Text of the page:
Kotlin color picker. Part 1.

Hi, everyone. I have few ideas to share, hope it will help someone to write better Android apps. This time, I’ll share with you how to create color picker by using just Kotlin, Android SDK and your imagination.

I’ll start with a simple implementation, later we’ll find the way to improve it and embed in a simple project. You could find a source code right here. Download it and have fun!

Looks great! And it’s time to share with you how this thing works. But before we start, make sure you know what is Kotlin, git, why we need canvas here and how to build Android project using Gradle. Let’s go!

How it works?

The first thing you need to know about this example — no Java here. All source code are pure Kotlin. And if you have some questions about it —feel free to let me know.

Second thing — we are using canvas here. Most views in Android are just some Bitmaps or shapes that are drawn on the canvas. In our case, we just use a line, LinearGradient shader and a little trick with round StrokeCup for Paint that makes our line rounded.

Paint is the king here — an instance of this class will draw anything we want. You could see handy apply function here, that makes any bad API a little bit better.

Since we have no bitmaps, it allows us to use any colors for gradient and even do it dynamically if needed.

The biggest problem in this example — picking of the right color. The gradient is good but how we’ll know exact color we chose? Check out util methods we have below:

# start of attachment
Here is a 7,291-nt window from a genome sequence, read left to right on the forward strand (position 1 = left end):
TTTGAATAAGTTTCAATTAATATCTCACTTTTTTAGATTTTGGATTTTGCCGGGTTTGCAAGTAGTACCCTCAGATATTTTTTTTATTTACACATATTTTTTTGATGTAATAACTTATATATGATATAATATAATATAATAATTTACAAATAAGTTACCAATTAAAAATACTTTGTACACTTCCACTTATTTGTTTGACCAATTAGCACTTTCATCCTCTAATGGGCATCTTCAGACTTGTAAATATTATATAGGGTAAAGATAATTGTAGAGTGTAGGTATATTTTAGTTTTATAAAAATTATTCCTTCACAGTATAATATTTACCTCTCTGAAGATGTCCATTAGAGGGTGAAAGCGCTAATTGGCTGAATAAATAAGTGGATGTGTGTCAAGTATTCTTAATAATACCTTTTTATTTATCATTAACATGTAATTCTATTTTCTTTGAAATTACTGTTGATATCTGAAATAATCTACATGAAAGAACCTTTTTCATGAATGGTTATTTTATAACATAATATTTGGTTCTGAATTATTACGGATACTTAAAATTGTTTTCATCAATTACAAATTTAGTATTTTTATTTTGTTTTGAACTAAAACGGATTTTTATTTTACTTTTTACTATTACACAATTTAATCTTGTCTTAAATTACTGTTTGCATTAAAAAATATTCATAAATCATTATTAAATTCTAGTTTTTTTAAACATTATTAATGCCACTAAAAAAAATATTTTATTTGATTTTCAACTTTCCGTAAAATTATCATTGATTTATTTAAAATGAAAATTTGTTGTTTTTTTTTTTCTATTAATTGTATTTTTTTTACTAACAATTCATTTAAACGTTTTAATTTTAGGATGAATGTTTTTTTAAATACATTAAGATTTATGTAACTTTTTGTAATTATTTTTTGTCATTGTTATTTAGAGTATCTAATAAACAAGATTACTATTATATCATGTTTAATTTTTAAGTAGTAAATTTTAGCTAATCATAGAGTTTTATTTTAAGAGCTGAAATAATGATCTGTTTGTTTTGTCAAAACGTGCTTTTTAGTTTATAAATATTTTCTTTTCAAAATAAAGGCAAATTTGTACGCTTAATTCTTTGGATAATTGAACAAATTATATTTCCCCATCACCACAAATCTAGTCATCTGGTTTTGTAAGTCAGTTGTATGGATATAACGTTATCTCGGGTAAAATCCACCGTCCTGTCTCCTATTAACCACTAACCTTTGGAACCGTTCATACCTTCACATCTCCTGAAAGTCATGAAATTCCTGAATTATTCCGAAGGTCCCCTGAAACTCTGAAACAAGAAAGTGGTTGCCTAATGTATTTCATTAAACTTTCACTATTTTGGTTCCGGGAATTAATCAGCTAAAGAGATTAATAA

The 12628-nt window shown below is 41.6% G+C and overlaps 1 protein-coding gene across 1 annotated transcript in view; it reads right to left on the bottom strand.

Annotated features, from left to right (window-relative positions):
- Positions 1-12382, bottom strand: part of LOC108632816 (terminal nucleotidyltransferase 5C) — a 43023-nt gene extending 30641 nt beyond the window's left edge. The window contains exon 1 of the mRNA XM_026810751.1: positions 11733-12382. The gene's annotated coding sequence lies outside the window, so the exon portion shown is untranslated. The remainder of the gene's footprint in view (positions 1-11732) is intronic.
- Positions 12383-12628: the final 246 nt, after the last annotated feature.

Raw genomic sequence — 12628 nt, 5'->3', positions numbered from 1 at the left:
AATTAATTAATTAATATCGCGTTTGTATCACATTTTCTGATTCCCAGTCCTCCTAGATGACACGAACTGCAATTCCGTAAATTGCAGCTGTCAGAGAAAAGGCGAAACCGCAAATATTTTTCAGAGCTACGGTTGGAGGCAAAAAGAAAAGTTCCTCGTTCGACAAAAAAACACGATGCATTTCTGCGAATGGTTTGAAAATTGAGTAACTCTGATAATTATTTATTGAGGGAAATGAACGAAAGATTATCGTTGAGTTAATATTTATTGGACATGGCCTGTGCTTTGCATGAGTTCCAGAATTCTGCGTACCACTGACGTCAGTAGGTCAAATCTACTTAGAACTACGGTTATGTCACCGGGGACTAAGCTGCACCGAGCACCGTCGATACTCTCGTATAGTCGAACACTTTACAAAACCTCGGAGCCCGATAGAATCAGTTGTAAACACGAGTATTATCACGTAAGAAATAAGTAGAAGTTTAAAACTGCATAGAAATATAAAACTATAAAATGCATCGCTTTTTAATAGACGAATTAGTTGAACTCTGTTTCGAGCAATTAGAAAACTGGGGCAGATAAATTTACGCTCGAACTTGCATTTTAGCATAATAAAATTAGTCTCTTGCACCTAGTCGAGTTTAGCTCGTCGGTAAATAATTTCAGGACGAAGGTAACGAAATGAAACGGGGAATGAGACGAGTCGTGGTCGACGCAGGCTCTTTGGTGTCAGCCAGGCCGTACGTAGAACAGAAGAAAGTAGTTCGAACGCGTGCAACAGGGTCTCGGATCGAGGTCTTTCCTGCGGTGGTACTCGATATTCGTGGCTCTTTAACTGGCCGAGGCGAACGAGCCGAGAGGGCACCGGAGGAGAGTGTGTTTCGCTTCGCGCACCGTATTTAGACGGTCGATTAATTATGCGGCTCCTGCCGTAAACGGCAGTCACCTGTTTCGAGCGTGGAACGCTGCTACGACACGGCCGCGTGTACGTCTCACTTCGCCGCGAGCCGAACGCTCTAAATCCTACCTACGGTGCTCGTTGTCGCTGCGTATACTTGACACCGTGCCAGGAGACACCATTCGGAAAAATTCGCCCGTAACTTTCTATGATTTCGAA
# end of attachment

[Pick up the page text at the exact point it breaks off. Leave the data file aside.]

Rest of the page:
Since our picker is one-dimensional, we get a pretty simple function that will allow us to interpolate color between those we used in the colors array.

The important thing here — we interpolate each color channel separately to get accurate color. Want to know what would happen if we’ll pass raw colors to avg function? Download source code and check this out!

What I like most about this part — we don’t need to create a util class anymore(thanks, Kotlin). Also @FloatRange will check for us if we use our functions with right values at compile time .

Now let’s have a look at picker itself. It’s pretty straightforward, and size of all elements depends only on the size of view itself.

And this is not a production-ready approach yet. Sure you know why we have @SuppressWarnings(“MagicNumber”) here😏

In next part, we’ll prepare this picker for production. Stay tuned!

P.S. Questions, ideas and pull-requests highly appreciated.

Staff Software Engineer @LyftLevel5 https://github.com/stepango | https://level5.lyft.com/

Staff Software Engineer @LyftLevel5 https://github.com/stepango | https://level5.lyft.com/